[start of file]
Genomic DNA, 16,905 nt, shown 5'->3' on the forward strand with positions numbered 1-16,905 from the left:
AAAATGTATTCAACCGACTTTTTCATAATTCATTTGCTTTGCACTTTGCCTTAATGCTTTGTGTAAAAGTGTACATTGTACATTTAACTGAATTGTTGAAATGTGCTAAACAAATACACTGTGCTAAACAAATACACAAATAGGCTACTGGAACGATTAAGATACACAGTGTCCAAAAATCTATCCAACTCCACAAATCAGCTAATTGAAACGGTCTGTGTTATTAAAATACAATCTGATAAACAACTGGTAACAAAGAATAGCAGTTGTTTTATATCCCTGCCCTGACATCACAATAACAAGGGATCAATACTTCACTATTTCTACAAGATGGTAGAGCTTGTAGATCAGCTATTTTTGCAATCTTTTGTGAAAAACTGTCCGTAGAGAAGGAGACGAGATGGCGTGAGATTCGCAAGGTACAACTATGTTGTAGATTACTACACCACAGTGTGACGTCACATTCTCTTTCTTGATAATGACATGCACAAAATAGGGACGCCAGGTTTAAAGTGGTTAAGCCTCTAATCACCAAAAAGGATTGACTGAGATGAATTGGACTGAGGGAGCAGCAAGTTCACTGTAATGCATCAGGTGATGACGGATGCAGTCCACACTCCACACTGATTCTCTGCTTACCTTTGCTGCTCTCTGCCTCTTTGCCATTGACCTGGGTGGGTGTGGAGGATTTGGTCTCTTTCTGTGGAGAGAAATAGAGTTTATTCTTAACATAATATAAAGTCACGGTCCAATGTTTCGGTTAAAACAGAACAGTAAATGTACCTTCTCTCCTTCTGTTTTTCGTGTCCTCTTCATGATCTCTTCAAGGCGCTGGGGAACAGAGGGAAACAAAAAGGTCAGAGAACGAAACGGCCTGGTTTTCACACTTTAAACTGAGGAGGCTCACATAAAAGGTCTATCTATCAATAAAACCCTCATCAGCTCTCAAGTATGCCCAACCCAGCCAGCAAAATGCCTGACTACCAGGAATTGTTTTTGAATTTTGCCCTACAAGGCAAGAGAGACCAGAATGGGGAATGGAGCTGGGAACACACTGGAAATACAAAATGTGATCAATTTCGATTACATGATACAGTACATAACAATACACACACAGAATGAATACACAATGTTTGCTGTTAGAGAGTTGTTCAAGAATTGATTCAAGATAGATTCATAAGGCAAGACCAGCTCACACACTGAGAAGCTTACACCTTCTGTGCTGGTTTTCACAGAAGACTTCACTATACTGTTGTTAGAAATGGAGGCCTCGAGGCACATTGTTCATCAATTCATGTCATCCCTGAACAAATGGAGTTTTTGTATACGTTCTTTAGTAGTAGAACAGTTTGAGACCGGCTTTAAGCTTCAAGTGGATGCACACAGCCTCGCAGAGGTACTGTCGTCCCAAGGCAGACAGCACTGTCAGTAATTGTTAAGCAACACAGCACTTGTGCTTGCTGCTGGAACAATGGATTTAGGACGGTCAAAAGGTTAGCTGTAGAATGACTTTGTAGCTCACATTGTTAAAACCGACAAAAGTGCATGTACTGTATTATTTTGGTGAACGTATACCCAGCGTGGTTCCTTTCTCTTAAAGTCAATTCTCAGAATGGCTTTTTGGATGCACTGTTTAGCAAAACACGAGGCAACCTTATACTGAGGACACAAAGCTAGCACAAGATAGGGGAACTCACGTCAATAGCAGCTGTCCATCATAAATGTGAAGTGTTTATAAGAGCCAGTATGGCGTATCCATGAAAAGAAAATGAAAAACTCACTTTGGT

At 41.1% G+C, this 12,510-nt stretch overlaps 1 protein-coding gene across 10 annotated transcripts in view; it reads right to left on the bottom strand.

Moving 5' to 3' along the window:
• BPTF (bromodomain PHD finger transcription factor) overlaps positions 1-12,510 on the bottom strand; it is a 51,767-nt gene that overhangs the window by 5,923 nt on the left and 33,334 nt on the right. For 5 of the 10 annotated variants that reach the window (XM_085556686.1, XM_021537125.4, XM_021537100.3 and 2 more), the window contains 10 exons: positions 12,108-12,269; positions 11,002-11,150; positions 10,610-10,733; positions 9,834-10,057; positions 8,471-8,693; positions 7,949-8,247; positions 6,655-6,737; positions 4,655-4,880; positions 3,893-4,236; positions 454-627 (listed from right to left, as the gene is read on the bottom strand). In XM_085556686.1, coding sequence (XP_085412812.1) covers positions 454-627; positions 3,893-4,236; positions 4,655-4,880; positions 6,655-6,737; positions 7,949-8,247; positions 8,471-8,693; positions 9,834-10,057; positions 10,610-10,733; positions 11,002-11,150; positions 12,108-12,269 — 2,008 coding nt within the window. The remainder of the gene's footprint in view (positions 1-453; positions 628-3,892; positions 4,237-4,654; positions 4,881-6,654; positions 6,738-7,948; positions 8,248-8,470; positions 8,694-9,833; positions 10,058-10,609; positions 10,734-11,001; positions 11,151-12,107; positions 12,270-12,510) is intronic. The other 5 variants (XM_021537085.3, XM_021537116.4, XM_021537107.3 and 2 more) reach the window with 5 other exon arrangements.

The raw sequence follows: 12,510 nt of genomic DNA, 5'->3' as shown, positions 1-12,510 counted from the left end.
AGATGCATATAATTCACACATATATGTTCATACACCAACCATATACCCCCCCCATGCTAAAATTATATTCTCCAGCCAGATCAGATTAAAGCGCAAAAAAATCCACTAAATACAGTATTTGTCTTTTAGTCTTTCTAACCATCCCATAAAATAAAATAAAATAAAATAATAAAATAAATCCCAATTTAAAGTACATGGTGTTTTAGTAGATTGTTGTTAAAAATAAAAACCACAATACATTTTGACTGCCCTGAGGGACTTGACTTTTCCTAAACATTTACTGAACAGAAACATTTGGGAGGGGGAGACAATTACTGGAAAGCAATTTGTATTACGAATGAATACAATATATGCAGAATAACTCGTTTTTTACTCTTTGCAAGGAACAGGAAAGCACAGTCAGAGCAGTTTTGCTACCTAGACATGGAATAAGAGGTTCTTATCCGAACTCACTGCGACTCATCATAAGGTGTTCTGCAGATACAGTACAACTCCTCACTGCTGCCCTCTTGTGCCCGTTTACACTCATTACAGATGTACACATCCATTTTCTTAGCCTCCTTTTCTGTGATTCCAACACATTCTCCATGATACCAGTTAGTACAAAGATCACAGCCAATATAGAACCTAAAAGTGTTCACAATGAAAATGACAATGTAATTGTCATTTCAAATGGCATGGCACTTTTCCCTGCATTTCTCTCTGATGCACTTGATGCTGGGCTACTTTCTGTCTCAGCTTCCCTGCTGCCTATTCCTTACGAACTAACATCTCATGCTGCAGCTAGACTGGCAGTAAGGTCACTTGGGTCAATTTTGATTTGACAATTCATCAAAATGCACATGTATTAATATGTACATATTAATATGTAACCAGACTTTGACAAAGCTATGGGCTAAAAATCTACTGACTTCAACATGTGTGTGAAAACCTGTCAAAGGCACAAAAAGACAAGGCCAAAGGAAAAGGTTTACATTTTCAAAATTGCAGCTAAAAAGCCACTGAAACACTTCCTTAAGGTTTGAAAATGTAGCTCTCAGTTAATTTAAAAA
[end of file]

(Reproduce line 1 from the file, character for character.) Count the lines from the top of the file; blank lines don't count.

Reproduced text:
Genomic DNA, 16,905 nt, shown 5'->3' on the forward strand with positions numbered 1-16,905 from the left: